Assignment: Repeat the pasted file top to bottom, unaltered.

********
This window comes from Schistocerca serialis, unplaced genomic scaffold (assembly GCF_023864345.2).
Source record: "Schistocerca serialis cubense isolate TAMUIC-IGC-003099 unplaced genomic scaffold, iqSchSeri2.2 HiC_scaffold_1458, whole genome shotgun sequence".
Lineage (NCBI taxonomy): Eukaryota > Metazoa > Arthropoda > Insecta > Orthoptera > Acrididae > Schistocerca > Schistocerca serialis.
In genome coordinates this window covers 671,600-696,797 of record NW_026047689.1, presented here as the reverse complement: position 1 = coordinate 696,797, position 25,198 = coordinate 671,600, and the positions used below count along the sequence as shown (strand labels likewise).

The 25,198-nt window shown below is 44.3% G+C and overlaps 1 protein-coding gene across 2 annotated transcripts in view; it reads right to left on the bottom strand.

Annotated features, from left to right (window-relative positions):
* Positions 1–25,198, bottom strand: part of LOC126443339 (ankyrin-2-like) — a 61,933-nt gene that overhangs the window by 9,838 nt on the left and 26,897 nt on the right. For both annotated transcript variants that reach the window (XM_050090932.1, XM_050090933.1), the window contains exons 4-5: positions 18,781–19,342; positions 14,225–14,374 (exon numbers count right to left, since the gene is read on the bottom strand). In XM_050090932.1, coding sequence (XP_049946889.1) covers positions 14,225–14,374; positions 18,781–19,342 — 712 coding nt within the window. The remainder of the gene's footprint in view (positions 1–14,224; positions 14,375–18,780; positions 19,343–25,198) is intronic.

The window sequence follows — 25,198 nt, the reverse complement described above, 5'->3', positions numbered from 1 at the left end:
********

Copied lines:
This window comes from Schistocerca serialis, unplaced genomic scaffold (assembly GCF_023864345.2).
Source record: "Schistocerca serialis cubense isolate TAMUIC-IGC-003099 unplaced genomic scaffold, iqSchSeri2.2 HiC_scaffold_1458, whole genome shotgun sequence".
Lineage (NCBI taxonomy): Eukaryota > Metazoa > Arthropoda > Insecta > Orthoptera > Acrididae > Schistocerca > Schistocerca serialis.
In genome coordinates this window covers 671,600-696,797 of record NW_026047689.1, presented here as the reverse complement: position 1 = coordinate 696,797, position 25,198 = coordinate 671,600, and the positions used below count along the sequence as shown (strand labels likewise).

The 25,198-nt window shown below is 44.3% G+C and overlaps 1 protein-coding gene across 2 annotated transcripts in view; it reads right to left on the bottom strand.

Annotated features, from left to right (window-relative positions):
* Positions 1–25,198, bottom strand: part of LOC126443339 (ankyrin-2-like) — a 61,933-nt gene that overhangs the window by 9,838 nt on the left and 26,897 nt on the right. For both annotated transcript variants that reach the window (XM_050090932.1, XM_050090933.1), the window contains exons 4-5: positions 18,781–19,342; positions 14,225–14,374 (exon numbers count right to left, since the gene is read on the bottom strand). In XM_050090932.1, coding sequence (XP_049946889.1) covers positions 14,225–14,374; positions 18,781–19,342 — 712 coding nt within the window. The remainder of the gene's footprint in view (positions 1–14,224; positions 14,375–18,780; positions 19,343–25,198) is intronic.

The window sequence follows — 25,198 nt, the reverse complement described above, 5'->3', positions numbered from 1 at the left end: